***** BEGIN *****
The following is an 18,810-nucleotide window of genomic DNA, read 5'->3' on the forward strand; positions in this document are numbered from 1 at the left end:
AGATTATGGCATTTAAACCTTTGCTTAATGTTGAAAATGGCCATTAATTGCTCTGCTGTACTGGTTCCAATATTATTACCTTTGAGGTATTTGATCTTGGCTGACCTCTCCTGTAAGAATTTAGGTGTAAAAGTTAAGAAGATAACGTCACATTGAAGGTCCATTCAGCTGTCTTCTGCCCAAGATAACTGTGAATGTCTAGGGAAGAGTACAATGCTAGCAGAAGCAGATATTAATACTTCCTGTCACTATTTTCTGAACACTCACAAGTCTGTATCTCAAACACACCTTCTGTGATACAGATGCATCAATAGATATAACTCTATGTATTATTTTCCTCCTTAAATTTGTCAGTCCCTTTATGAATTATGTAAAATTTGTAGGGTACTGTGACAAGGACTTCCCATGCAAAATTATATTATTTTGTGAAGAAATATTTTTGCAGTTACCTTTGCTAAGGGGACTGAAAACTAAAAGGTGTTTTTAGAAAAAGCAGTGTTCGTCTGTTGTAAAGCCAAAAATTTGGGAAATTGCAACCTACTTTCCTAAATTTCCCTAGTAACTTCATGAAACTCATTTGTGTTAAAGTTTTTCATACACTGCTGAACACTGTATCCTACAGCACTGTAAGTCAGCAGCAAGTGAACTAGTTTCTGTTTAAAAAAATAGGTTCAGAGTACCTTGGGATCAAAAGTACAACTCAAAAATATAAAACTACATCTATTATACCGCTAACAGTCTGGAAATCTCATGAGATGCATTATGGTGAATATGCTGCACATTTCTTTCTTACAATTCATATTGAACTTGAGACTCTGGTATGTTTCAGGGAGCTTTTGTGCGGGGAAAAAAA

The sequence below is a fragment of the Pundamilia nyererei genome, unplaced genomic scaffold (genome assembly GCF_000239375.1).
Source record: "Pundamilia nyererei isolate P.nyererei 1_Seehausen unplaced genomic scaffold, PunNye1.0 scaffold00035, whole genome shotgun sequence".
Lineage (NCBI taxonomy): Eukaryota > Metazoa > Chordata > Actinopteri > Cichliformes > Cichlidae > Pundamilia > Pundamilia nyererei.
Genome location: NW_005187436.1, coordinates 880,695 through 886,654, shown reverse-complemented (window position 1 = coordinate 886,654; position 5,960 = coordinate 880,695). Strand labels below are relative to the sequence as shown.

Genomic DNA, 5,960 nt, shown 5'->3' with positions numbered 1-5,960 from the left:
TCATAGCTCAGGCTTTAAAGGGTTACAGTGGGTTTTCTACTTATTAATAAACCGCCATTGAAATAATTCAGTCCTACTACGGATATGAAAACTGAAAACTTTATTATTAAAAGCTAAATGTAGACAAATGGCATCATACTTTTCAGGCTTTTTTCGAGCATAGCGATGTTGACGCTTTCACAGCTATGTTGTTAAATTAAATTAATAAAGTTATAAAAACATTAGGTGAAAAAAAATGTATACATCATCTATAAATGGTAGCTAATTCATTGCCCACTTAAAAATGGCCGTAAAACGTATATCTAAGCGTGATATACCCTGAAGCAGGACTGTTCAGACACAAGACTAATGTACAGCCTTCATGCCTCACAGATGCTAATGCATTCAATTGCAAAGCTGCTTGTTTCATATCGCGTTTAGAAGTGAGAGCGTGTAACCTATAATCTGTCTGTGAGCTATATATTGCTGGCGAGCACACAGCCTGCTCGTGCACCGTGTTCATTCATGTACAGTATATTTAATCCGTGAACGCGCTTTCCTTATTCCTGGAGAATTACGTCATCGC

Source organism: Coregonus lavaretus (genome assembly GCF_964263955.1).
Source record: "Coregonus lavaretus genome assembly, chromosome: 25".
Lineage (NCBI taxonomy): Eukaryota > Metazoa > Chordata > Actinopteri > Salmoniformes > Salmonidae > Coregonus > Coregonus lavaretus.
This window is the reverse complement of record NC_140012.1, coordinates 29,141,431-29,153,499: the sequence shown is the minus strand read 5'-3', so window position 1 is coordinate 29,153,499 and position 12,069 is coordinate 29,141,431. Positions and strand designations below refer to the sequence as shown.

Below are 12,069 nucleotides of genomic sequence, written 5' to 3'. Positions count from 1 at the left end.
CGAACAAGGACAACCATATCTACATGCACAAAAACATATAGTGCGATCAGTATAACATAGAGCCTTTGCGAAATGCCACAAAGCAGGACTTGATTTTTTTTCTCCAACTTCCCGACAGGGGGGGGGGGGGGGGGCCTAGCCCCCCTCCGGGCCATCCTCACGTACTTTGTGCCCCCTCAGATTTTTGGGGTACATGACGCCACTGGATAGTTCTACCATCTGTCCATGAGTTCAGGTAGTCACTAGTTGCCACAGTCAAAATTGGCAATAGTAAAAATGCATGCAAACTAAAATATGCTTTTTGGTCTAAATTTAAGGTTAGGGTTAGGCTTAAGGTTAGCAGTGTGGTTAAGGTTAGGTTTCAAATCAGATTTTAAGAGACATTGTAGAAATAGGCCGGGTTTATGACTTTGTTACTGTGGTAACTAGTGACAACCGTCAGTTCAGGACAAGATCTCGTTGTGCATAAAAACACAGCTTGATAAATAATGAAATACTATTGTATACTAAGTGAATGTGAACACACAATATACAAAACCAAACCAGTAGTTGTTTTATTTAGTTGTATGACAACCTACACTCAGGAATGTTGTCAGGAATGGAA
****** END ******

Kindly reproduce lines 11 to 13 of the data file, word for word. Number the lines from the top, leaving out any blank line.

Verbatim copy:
Lineage (NCBI taxonomy): Eukaryota > Metazoa > Chordata > Actinopteri > Salmoniformes > Salmonidae > Coregonus > Coregonus lavaretus.
This window is the reverse complement of record NC_140012.1, coordinates 29,141,431-29,153,499: the sequence shown is the minus strand read 5'-3', so window position 1 is coordinate 29,153,499 and position 12,069 is coordinate 29,141,431. Positions and strand designations below refer to the sequence as shown.

Below are 12,069 nucleotides of genomic sequence, written 5' to 3'. Positions count from 1 at the left end.